Editor’s note: This is the fourth in a continuing series about the reinvention of the Episcopal Diocese of Fort Worth. Other stories in the series can be found here.
[Episcopal News Service – Decatur, Texas] The story of the Episcopal Church of Wise County is rooted in Ellen and Mark Whitley’s search for a good place to worship. As Ellen tells it, the couple moved to the area north of Fort Worth, Texas, just before the diocese’s 2008 split and found the local Episcopal congregation. However, when she asked if she could be a lector, she was told, “the men would have to agree to it.”
“We left and I had a sour taste in my mouth,” she said. “And I didn’t look (for another church) for quite a while.”
But at the end of 2014, she wrote to then-Bishop Provisional Rayford High, saying God had “smacked me up the back of the head” and told her to do something about the lack of a place for Episcopalians to gather in Wise County. High came to their house to discuss the need and the Rev. Tracie Middleton, a deacon with the diocesan staff, helped support their effort.
“Within a year, we were here,” she recalled, during a November 2016 interview with Episcopal News Service in the sanctuary of what is now the Episcopal Church of Wise County.
In between, there was morning prayer and Eucharist at the Whitleys’ house and, when there got to be too many people for that, the budding congregation moved to the community center in Boonville in March 2015. Episcopalians in Wichita Falls donated prayer books, an altar book, a Gospel book and two candlesticks. St. Stephen’s in Hurst sent hymnals.
That same month Sweetie Pie’s Ribeyes restaurant entered the story. Episcopalians and other interested people gathered there for lunch and to talk about finding a more permanent place. After lunch at the Decatur restaurant, the group took a short trip of a few blocks to see the historic Episcopal Mission of the Ascension, which was then functioning as a wedding chapel.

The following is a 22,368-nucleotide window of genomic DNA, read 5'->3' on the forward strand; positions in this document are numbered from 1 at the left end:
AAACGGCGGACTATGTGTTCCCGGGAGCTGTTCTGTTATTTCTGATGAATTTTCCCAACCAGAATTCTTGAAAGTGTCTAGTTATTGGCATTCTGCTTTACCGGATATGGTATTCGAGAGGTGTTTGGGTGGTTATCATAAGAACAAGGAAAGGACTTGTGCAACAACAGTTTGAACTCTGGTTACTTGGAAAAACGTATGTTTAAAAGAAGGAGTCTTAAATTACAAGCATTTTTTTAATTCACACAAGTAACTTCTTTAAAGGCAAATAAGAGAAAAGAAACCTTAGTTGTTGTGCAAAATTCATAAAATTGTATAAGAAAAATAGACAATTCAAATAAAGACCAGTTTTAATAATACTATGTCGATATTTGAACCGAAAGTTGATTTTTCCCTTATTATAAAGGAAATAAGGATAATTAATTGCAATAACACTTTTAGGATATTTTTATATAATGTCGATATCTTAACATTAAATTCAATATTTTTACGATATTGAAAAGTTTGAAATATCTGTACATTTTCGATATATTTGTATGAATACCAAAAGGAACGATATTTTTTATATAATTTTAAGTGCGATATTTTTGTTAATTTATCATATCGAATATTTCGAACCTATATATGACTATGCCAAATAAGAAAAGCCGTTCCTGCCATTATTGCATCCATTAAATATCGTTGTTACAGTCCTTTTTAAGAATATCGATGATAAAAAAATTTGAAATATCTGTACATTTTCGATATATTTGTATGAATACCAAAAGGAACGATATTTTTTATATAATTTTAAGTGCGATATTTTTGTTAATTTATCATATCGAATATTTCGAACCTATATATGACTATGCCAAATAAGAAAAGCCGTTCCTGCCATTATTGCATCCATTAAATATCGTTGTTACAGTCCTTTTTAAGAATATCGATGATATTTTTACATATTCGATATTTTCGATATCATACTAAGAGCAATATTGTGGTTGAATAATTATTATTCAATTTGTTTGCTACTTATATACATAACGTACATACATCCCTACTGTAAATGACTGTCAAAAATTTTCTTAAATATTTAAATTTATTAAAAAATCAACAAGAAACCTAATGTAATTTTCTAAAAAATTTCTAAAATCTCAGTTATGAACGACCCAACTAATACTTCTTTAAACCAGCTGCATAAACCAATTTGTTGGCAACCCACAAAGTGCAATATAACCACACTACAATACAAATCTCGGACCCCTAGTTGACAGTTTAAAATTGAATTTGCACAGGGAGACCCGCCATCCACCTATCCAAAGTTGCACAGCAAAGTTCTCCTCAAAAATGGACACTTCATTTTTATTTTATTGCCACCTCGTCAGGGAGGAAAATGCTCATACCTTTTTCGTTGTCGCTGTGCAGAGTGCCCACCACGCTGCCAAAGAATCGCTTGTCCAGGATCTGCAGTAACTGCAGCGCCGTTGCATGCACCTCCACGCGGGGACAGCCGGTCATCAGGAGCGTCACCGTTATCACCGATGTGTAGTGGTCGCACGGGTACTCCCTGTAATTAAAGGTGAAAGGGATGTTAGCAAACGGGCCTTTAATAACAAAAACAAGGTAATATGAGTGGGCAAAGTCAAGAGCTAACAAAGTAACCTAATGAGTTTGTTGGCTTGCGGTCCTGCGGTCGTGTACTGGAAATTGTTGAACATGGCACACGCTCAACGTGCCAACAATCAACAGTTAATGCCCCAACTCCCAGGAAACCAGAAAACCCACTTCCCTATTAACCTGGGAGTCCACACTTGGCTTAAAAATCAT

They peered in the windows, liked what they saw and gathered for noonday prayer in the small grassy parking lot next door. Soon, the Episcopalians came to an agreement with the owner of the building that dated to 1889 when the Rt. Rev. Alexander C. Garrett, the noted missionary bishop of northern Texas, founded it. The small white building had been deconsecrated in the 1940s, sold and used as a mattress factory.
The church was dirty and cluttered the first time they walked in but “we knew this was where we wanted to be,” Mark Whitley said. The congregation banded together to spruce up the place. In addition, Whitley, who was about to be confirmed, built the altar with no screws or nails, instead fashioning pegs to hold all the pieces together. He also made the Paschal candleholder, credence table, baptismal font and altar bookstand.
When the Episcopalians began worshipping in the building just after Ascension Day in May 2015, representatives of the Episcopal Church of Wichita Falls, who brought along some more prayer books as gifts, joined them.
“This place is an outward and visible sign of God’s action in your life as a community of faith,” said the Rt. Rev. J. Scott Mayer, during a November 2016 Eucharist to reconsecrate the building. Mayer was elected the Diocese of Fort Worth’s fourth provisional bishop in May 2015.
And that community of faith reaches beyond the small church with the white pews and the flyswatter hanging on the wall next to an Episcopal calendar in the tiny narthex. It has instituted what it calls “Mission of the Month,” highlighting a different organization to help each month. Examples of the members’ efforts include helping a battered women’s shelter, collecting food for the school children who will not be eating at school because of holidays and weekends, and helping a pet shelter collect supplies.
“Even though we’re a very small community we’re being recognized as a worshipping community that is reaching out to the people here in Decatur and in Wise County in general,” said the Rev. Anthony Hiatt, priest-in-charge.
Two leaders inthe congregation have been elected to serve the wider Episcopal Church. Senior Warden Jill McClendon was recently chosen as the diocese’s lay trustee for the University of the South and Hiatt is first clergy alternate in the diocese’s 2018 General Convention deputation.
Hiatt, a bi-vocational priest who also designs rail cars for Trinity Industries Inc. in Dallas, has been with the Wise County church since Aug. 1, 2015, in what is his first solo assignment.
The members make wise use of social media for keeping in touch with their communities and each other, including having an internet-based book club.
The Wise County Episcopalians can show the rest of the church “what we can do from the ground up, building from nothing by people who are committed,” said Hiatt, adding that they are learning that what they receive in return from giving is great. “That’s what seems to keep us going and keeps us coming back and keeps us doing more.”
– The Rev. Mary Frances Schjonberg is an editor and reporter for the Episcopal News Service.